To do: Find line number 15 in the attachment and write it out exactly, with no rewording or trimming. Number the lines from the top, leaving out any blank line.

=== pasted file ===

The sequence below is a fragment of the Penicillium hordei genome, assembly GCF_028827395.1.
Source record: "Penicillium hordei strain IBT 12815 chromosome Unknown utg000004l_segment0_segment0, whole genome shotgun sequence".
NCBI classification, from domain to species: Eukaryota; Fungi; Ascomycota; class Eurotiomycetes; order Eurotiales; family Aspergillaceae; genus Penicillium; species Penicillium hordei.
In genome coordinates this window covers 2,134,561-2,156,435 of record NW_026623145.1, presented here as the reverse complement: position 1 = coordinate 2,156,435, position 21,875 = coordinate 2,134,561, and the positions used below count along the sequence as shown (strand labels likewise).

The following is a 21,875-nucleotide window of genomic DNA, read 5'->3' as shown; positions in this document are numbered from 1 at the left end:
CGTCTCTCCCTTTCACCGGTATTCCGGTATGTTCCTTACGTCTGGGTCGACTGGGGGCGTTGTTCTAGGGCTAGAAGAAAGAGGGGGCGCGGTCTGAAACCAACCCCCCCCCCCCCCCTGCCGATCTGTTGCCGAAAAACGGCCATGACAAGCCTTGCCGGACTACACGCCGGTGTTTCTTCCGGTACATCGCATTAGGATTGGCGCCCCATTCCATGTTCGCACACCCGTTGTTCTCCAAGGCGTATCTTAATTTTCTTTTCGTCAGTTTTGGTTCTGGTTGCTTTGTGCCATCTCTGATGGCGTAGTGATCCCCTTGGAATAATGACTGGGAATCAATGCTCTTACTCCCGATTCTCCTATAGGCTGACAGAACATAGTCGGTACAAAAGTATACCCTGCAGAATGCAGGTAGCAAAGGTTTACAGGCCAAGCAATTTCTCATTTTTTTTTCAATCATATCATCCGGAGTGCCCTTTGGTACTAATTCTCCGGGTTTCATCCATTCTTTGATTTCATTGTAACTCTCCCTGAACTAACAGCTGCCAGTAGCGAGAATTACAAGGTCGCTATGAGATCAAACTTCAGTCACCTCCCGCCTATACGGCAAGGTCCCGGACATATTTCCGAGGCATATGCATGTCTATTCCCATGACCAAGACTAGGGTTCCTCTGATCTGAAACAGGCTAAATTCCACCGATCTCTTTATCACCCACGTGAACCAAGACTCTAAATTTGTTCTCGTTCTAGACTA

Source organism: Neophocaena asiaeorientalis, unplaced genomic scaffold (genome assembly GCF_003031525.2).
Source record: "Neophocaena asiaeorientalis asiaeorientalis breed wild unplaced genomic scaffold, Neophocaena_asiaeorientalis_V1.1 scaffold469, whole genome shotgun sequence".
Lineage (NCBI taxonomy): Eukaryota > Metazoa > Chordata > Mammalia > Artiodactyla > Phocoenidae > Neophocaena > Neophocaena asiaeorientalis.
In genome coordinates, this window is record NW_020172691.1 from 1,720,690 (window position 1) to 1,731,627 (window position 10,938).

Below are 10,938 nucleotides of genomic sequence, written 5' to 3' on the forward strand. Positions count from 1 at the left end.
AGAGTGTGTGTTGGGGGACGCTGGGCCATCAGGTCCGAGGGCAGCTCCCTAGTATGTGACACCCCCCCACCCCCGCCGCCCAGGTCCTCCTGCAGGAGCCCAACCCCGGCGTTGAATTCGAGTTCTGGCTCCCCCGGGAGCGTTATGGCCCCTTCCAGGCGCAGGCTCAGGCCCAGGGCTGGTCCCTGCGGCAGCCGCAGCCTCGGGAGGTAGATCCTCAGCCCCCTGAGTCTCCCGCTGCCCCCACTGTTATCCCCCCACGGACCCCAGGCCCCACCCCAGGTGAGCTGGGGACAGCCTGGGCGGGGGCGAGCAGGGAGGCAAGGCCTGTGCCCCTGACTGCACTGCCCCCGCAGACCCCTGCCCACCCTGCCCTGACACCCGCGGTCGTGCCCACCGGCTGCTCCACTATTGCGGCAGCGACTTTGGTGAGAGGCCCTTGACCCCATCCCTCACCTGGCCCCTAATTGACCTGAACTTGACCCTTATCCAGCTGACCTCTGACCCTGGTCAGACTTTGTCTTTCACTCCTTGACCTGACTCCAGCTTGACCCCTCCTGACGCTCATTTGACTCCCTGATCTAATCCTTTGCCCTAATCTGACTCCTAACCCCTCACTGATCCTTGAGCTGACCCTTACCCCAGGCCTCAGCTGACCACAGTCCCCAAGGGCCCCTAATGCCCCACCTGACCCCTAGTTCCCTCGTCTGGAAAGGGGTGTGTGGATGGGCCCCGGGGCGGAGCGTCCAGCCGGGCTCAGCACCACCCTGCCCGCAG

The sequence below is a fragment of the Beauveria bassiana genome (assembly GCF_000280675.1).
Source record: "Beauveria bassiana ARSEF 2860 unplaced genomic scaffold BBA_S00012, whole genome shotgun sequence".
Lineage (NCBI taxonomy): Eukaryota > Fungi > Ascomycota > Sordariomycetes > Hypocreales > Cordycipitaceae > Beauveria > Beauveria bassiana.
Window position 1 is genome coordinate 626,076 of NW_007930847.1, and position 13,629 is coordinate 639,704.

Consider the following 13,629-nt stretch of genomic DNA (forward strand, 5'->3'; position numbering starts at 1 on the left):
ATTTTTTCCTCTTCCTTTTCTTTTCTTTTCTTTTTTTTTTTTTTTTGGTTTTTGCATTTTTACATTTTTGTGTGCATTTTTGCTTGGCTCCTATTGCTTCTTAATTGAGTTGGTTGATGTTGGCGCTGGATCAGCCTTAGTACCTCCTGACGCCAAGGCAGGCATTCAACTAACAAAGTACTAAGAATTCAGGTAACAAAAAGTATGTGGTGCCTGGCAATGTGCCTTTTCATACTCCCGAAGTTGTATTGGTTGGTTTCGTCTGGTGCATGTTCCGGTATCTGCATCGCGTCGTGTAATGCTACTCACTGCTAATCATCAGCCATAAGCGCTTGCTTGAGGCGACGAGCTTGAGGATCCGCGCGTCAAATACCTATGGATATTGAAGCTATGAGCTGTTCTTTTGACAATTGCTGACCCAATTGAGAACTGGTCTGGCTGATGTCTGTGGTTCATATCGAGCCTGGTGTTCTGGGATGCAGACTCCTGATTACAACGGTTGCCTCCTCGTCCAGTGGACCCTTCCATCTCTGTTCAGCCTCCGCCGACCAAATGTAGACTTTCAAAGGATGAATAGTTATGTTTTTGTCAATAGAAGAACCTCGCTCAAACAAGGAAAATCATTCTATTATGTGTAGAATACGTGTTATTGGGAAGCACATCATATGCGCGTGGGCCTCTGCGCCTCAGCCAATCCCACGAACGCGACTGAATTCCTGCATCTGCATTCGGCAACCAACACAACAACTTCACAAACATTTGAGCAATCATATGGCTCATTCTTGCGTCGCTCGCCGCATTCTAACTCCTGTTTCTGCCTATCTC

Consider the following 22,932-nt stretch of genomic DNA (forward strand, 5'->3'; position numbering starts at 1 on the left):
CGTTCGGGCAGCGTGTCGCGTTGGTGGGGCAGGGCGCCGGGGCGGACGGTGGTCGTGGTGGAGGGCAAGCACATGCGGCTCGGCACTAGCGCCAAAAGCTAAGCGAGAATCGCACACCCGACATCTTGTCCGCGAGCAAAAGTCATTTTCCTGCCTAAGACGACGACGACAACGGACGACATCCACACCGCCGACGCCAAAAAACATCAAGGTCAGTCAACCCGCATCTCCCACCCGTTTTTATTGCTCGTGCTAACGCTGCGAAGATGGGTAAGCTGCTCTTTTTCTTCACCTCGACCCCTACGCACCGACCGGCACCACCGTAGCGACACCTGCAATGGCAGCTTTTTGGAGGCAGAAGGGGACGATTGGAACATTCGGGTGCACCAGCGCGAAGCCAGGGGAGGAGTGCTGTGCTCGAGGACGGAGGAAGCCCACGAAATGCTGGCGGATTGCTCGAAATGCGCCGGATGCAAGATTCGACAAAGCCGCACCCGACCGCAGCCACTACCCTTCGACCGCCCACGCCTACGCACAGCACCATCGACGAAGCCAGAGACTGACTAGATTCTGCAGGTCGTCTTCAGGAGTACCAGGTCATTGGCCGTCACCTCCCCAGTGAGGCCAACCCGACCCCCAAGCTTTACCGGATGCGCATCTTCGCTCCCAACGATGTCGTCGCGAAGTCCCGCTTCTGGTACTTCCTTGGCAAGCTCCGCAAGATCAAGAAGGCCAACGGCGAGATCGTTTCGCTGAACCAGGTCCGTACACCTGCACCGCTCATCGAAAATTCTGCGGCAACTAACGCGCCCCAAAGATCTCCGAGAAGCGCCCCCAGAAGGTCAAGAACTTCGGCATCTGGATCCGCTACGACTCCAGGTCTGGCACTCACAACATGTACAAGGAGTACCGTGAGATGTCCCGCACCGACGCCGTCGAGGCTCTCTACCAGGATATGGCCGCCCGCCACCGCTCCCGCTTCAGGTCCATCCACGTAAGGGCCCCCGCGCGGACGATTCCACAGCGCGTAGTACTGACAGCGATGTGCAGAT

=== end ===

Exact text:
Lineage (NCBI taxonomy): Eukaryota > Fungi > Ascomycota > Sordariomycetes > Hypocreales > Cordycipitaceae > Beauveria > Beauveria bassiana.